In the same way, thyme repels worms that are found near cabbage plants and rosemary repel beetles which usually attack different types of beans.

Usually, it is aromatic herbs that are planted near vegetable plants to repel various bugs and insects with their strong aroma, but other vegetable plants are also a part of companion planting for their physical support or because their maintenance regimes are the same.

What Compost is Best for Vegetables?

When it comes to compost, it is always better to use something that’s natural and organic. For vegetable plants, aged compost is the best option.

Compost is the kind of fertilizer that’s made by decomposing kitchen scraps, food leftovers, vegetable and fruit peel, leaves and remains of other plants. This kind of natural compost can be prepared at home or bought from any local garden center. For the health of your plants and to keep your vegetables chemical-free, compost is a much better option than using chemical fertilizers.

Aged compost is brownish or blackish in color, a little moist and crumbly, but uniform in its texture. It is sometimes known as humus, and can easily mix with the soil to enhance its quality.

Most homemade or store-bought compost is of similar quality, as long as nothing artificial or chemical is added to them. The trick is to add just the right amount of it to your plant beds: neither too much nor too little.

Compost must be evenly spread out throughout your garden beds, preferably early in spring and after each completed harvest.

Can I Plant Directly into the Compost?

While it is technically possible to plant your seeds directly into compost, it is not the best option. Compost – when mixed with an adequate amount of soil or dirt – makes the best garden bed for planting and growing vegetables.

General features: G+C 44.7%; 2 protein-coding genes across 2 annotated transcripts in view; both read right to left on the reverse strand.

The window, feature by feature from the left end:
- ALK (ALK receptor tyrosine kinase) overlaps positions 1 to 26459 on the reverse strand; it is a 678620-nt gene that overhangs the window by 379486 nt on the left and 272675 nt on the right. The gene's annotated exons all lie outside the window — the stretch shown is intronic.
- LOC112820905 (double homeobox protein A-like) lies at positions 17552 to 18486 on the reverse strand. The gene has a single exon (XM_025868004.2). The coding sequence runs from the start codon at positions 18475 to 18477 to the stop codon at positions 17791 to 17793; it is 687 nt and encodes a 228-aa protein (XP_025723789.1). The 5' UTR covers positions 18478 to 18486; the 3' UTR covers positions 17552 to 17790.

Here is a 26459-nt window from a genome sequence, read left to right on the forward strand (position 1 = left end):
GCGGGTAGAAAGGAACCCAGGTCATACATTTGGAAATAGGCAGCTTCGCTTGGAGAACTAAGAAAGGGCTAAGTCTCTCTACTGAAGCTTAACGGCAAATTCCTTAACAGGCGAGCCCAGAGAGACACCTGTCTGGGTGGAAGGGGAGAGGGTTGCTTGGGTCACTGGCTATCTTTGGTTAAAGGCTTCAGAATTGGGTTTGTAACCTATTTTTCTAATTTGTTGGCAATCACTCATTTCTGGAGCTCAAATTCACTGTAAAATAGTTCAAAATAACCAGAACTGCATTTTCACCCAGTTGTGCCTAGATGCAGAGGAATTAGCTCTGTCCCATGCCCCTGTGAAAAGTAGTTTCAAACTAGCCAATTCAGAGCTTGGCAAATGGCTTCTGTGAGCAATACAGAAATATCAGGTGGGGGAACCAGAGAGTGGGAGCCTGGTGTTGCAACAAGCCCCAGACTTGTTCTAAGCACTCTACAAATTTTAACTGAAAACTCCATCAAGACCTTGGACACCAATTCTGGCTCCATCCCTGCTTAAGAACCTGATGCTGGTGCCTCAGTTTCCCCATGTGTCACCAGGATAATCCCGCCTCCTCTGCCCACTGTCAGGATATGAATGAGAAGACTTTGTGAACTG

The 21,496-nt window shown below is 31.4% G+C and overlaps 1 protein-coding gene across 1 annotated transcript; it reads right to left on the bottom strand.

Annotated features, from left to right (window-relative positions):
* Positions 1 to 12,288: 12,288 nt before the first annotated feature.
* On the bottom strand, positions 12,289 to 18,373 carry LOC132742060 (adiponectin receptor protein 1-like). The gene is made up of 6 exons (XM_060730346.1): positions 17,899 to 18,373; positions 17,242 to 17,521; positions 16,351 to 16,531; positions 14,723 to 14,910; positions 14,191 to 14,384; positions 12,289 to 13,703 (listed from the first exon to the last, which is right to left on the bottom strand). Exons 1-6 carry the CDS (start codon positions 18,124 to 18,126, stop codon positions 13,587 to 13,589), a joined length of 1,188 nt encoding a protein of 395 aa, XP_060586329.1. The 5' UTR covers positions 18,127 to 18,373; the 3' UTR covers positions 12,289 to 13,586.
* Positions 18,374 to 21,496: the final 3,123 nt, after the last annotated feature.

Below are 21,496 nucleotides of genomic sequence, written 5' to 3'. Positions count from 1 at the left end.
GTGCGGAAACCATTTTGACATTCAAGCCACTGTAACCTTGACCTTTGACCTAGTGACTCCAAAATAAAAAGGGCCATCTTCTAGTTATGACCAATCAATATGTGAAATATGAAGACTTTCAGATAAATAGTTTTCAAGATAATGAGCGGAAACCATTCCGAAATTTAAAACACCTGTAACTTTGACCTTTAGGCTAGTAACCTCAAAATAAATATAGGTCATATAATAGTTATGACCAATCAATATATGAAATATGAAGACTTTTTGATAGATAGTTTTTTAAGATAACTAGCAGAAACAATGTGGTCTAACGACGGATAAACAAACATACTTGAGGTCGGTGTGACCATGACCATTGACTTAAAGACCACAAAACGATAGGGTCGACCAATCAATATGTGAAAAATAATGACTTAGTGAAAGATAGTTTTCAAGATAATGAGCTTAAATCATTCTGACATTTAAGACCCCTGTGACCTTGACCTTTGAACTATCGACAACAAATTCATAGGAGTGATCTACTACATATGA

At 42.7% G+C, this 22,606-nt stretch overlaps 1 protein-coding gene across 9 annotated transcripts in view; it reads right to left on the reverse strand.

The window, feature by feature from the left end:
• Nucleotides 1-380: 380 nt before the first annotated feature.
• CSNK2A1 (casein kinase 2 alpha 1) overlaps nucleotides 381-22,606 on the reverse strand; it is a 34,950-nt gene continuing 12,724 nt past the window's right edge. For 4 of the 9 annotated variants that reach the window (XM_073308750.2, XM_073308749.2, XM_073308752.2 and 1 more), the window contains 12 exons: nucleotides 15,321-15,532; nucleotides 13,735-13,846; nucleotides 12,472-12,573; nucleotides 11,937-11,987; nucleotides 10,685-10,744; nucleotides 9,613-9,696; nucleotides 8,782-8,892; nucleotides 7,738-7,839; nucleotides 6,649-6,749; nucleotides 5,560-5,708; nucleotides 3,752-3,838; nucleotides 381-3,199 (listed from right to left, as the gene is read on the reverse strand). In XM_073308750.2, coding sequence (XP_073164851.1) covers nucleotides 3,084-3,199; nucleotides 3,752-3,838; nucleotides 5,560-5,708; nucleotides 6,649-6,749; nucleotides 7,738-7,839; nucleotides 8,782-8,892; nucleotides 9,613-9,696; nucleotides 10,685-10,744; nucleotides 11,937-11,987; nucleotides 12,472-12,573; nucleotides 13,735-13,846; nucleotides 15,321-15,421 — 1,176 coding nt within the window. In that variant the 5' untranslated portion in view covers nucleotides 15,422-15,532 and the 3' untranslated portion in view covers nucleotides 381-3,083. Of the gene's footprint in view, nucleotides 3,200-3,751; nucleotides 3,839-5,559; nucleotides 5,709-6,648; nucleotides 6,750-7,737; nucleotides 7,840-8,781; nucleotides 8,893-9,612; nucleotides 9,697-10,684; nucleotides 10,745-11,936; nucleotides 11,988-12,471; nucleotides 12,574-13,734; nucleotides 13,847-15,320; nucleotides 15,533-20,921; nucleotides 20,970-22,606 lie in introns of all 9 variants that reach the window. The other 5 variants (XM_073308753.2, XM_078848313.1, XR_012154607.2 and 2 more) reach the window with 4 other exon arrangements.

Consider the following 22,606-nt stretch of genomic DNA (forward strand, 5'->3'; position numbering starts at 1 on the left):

Compost is used as an additive to enhance soil quality, not to be used directly as soil for planting. It needs to be added to soil evenly and before every harvest to make sure that your plants get the best nutrition while growing. If the soil quality is very bad and your plants need a fertile bed, compost needs to be added liberally to the soil.

Compost can also be used in potted plant soil, especially when it contains Sphagnum peat moss, vermiculite and perlite. They lighten up the soil mix and retain water, making plants grow better in small pots and containers.

However, planting directly into compost is a bad idea and a classic example of “too much of a good thing can lead to problems”. Planting your vegetables directly into compost will cause ammonia toxicity and unnecessary salinity in plants. Besides, planting directly into compost will also deprive your plants of the nutrition found in soil.

When Should I Add Compost to my Vegetable Garden?

Early March is the perfect time to start adding compost to your garden beds, at least one to two weeks before you start planting your next harvest. This is when you are using store-bought and bagged compost, which is always easily available in garden centers.

On the other hand, if you are making your own compost at home, they should be added to the garden bed mid-autumn. This will make sure that the compost has mixed well the soil and decomposed before spring comes and you can directly start to plant your vegetables by that time.

How Much Compost Should I Add?

The Golden Rule of Thumb is to add ½” or ¼” of compost to the top of the soil if you’ve already planted your vegetables, and 1” to 2” of compost if you plan to dig the soil and mix.

The maximum amount of compost in any garden bed shouldn’t exceed more than 30% 0f the mix, and 25% in the case of raised garden beds.

Although compost is healthy for plants, it needs to be added in moderation. In the case of a vegetable garden, 1” to 3” of compost evenly to your garden beds and then mixing them with the soil should be more than adequate for healthy vegetables to flourish.


Starting a vegetable garden is easy when you have all the information with you. With just a little piece of land around your house, a little time on your hands and all the necessary knowledge of gardening, you can, in a very short time, provide fresh and organic vegetables for yourself and your family.